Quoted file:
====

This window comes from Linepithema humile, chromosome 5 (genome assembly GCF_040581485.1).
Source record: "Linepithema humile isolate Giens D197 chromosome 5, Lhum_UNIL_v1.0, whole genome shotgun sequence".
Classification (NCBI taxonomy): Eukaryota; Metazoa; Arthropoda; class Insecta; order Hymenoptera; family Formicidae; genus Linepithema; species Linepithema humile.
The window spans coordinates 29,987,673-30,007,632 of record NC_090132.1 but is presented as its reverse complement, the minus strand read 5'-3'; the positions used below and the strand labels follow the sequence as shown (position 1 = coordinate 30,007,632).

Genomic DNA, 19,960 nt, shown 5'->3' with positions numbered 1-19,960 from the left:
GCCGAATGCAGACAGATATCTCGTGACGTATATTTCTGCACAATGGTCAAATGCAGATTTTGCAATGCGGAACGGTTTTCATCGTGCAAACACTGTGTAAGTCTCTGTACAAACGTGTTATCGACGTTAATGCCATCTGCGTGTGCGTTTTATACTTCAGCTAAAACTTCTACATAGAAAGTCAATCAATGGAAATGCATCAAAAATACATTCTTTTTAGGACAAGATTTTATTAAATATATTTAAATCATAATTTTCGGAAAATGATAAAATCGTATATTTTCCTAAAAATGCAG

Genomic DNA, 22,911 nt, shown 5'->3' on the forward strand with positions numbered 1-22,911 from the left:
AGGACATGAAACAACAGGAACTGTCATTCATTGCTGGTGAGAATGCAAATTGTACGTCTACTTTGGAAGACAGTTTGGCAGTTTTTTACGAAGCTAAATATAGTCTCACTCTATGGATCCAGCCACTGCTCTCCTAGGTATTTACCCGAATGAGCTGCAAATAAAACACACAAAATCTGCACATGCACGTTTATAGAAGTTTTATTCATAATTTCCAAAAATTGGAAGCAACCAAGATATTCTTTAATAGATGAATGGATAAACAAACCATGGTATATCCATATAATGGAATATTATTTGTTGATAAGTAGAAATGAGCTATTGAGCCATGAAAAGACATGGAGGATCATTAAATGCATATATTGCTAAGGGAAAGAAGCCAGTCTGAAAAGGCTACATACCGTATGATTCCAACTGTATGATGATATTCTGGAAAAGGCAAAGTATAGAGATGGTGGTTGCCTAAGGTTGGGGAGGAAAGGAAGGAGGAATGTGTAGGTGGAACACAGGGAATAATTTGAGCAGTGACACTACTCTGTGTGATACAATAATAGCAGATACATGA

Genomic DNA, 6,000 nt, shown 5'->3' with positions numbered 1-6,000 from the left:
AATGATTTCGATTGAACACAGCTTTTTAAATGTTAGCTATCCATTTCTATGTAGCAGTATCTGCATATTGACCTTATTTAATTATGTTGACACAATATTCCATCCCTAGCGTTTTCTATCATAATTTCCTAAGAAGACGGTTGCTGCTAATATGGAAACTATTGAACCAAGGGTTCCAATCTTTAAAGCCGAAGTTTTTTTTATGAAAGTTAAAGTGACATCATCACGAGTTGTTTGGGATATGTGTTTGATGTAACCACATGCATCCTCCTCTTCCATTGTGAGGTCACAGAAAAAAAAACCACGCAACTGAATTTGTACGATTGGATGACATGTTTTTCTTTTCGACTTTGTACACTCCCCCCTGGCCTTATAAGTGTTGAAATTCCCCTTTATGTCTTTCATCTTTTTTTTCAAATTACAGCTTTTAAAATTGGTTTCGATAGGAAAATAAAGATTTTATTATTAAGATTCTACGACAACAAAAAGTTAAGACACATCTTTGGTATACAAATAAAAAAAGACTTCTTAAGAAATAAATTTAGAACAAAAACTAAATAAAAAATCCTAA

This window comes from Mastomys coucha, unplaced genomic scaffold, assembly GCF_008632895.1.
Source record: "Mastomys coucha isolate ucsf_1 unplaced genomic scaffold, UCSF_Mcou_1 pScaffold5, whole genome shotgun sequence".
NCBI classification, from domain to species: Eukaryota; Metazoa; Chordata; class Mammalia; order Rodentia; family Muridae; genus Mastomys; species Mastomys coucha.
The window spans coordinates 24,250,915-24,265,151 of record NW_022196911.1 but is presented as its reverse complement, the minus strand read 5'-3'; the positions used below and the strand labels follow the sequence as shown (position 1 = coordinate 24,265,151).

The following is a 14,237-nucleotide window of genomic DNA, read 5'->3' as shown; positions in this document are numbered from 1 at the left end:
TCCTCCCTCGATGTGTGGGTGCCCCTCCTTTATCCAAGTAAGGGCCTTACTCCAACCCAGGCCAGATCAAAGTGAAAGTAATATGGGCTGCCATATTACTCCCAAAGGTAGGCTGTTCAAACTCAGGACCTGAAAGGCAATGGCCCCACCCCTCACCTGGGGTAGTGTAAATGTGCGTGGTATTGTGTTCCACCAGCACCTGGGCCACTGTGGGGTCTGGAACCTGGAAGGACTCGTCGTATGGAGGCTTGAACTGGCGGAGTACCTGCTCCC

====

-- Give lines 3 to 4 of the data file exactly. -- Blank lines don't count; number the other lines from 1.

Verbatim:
Classification (NCBI taxonomy): Eukaryota; Metazoa; Arthropoda; class Insecta; order Hymenoptera; family Formicidae; genus Linepithema; species Linepithema humile.
The window spans coordinates 29,987,673-30,007,632 of record NC_090132.1 but is presented as its reverse complement, the minus strand read 5'-3'; the positions used below and the strand labels follow the sequence as shown (position 1 = coordinate 30,007,632).